I slipped into the forest and slid down into the bush. We were warned not too, there are bears – of course there are – but I did it anyway. Resist, said Guujaaw. The other walks were too quick; I wanted to linger, absorb. I pulled the shell from my pocket and brushed the sand from the opalescent sheen. I still wanted it, like an avaricious magpie eyeing the shiny stuff. The raven croaked. The clouds slid across the sky. Pine needles landed on me. The wind ruffled the ocean.
I was quiet.
I wrote in my notebook and Rumi told me my heart knows the way. A branch cracked and that heart leapt to my throat, a bear! That’s what you get for rebelling all the time, you get eaten by the bear, by the wolf in the fairy tale. But I turned my head and it was a deer, right here, right under the next tree, grazing.
The shell wasn’t for him. It was my magpie instinct, to take, always take, pretending that taking doesn’t matter. It’s only one shell,
only one tree,
only one valley.
Only one island.
I stayed still and silent. I left the shell behind.
Out here on the edges there is ferment. A desire to talk, understand, make progress. The ship has traversed this edge, this intertidal space all the way around three oceans. It makes the middle seem stolid, stuck, while these hidden histories on the fringes cut deep and flow fast like rivers in the fall.
Here is just one of them…
The village of SG̱ang Gwaay Llnagaay – named Ninstints by the colonists, after the powerful village chief – had been inhabited for thousands of years. We saw the remains of the 17 longhouses, homes to 400 people. By the time of abandonment in the 1890s there were just 30 people left. In 1862 traders from many of the Pacific North West tribes had been camped outside Victoria when a Gold Rush paddle steamer arrived from San Francisco and smallpox ‘ripped through the camps like a whirlwind.’ Panicked municipal leaders drove the sick away at gunpoint; forced them into their canoes and escorted them away with a Royal Navy gunboat. The ‘pestilence spirit’ of Haida myth was riding north.
Up to 95% of the Haida died. The watchmen who take care of this place told us stories of bodies piled high on the beach, the stench, how the remaining villagers were advised by missionaries to bury the dead instead of the Haida way, in the air, on poles. ‘It was the only good advice they ever gave us,’ he said.
On the beach we sat with the ghosts of the past. It was both light and dark. We watched the children playing, the women weaving and singing, the ‘esteemed ladies’ nodding their assent to the chiefs at the potlatch. ‘The past is over there, in front of me,’ say the Haida. Áwaahl – it happened a short time ago. This is a song for the lost villages, for places where it’s so quiet you can hear the voices of the dead. If you listen carefully, you might hear the lost histories too; the stories, genealogies, songs.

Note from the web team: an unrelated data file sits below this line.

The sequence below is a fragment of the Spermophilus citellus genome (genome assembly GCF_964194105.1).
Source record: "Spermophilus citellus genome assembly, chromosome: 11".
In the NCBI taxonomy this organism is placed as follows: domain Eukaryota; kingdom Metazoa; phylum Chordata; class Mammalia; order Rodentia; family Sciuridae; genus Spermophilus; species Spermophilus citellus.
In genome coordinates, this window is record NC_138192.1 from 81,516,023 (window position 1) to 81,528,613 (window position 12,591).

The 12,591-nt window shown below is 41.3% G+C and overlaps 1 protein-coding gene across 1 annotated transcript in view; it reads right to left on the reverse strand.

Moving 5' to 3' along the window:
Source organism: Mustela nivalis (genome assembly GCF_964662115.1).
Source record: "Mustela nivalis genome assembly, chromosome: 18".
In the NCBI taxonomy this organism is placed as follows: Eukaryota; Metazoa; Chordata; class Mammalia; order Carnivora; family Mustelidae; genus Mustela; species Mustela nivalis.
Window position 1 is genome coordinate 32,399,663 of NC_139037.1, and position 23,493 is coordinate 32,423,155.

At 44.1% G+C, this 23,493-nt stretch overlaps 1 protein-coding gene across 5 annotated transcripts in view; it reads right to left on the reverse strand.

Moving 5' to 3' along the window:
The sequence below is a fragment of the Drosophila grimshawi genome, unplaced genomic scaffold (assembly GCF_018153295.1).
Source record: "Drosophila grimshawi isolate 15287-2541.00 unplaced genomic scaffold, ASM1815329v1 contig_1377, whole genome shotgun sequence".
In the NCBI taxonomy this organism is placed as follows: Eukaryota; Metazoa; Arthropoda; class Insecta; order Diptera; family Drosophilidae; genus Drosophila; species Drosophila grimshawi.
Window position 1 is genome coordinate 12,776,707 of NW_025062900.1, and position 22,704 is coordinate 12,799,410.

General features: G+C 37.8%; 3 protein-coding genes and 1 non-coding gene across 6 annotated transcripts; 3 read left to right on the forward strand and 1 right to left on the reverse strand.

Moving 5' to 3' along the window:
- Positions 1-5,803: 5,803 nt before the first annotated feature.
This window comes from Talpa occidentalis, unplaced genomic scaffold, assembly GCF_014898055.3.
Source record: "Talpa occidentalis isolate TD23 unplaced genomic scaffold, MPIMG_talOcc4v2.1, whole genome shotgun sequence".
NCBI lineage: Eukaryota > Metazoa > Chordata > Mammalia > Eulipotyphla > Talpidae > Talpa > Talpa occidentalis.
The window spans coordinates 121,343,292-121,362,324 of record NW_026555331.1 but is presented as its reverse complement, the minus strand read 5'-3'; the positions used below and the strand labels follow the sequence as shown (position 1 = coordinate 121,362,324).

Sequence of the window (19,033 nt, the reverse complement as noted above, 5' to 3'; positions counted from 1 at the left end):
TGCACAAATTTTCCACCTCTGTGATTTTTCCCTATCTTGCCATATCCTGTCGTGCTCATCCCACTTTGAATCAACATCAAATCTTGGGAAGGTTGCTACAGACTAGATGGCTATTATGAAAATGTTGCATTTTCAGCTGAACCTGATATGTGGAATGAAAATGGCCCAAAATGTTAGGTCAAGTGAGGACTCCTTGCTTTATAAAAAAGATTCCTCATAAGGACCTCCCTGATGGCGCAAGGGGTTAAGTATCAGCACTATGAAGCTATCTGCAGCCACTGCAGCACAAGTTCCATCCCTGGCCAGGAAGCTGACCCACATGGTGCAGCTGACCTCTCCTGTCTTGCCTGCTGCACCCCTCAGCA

I was given a song by a wise man, but it’s not mine to pass on. For the Haida a song is a solid as a tree, a whale, a stream gushing with life; it can only be used with permission. If you want the song you will have to go, to Haida Gwaii and find your own song.
All of this is part of me now. I see the spirit bear in the face of the moon; a totem in each tree. I see my dad in the big black bear, ambling down the stream; in the captain of the ship as he guides us through swirling waters. ‘Don’t grieve,’ says Rumi. ‘Anything you lose comes round in another form.’
All over the world there are tales of small groups who have turned the tide. A boy who put his finger in a dyke and stopped a catastrophic flood; David and Goliath battles like the Gitga’at vs Enbridge. Cam, the spokesman at Hartley Bay, reminded me of that famous photo of the man who stepped out in front of tanks in Tiananmen Square. ‘I would be the last guy on the battlefield,’ Cam said. ‘We’ve got to protect what we have.’
Take what you need from this earth, say the Gitga’at. Use what you take. Since I came back from the edge I’ve stopped buying. No more shiny geegaws; I have everything I need. We are drowning in an ocean of things. Do what you can, said Guujaaw.
None of this is fantasy, I swear, every word is the truth. Well, except that I’m not a girl, I’m a grown woman as my mum would have said. And although some of it sounds impossible, sometimes I’ve believed as many as six impossible things before breakfast. Believe, Canada. Believe in the stories and the songs and the tides turning. In resistance and resilience and potential and the tall trees of this wonderful world growing straight and true towards the sun. Growing, protecting, enriching – like the best parts of ourselves.